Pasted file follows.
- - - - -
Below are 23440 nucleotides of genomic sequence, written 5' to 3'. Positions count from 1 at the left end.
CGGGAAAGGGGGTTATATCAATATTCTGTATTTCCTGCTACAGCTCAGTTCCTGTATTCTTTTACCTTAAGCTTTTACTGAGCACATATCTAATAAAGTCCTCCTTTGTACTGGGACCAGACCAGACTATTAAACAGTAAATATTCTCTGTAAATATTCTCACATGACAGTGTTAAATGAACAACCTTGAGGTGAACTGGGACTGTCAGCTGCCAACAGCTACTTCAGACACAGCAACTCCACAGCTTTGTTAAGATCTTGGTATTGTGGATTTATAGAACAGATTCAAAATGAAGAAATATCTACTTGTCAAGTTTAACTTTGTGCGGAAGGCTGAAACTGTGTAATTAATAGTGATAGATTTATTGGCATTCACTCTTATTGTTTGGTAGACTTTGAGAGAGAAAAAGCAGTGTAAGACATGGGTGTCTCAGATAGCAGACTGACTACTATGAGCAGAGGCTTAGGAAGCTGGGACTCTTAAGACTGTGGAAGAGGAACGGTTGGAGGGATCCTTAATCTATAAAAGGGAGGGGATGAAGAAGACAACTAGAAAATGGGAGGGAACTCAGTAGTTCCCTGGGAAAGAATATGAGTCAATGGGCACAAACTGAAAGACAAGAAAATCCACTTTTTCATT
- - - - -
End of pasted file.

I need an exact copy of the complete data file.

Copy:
Below are 23440 nucleotides of genomic sequence, written 5' to 3'. Positions count from 1 at the left end.
CGGGAAAGGGGGTTATATCAATATTCTGTATTTCCTGCTACAGCTCAGTTCCTGTATTCTTTTACCTTAAGCTTTTACTGAGCACATATCTAATAAAGTCCTCCTTTGTACTGGGACCAGACCAGACTATTAAACAGTAAATATTCTCTGTAAATATTCTCACATGACAGTGTTAAATGAACAACCTTGAGGTGAACTGGGACTGTCAGCTGCCAACAGCTACTTCAGACACAGCAACTCCACAGCTTTGTTAAGATCTTGGTATTGTGGATTTATAGAACAGATTCAAAATGAAGAAATATCTACTTGTCAAGTTTAACTTTGTGCGGAAGGCTGAAACTGTGTAATTAATAGTGATAGATTTATTGGCATTCACTCTTATTGTTTGGTAGACTTTGAGAGAGAAAAAGCAGTGTAAGACATGGGTGTCTCAGATAGCAGACTGACTACTATGAGCAGAGGCTTAGGAAGCTGGGACTCTTAAGACTGTGGAAGAGGAACGGTTGGAGGGATCCTTAATCTATAAAAGGGAGGGGATGAAGAAGACAACTAGAAAATGGGAGGGAACTCAGTAGTTCCCTGGGAAAGAATATGAGTCAATGGGCACAAACTGAAAGACAAGAAAATCCACTTTTTCATT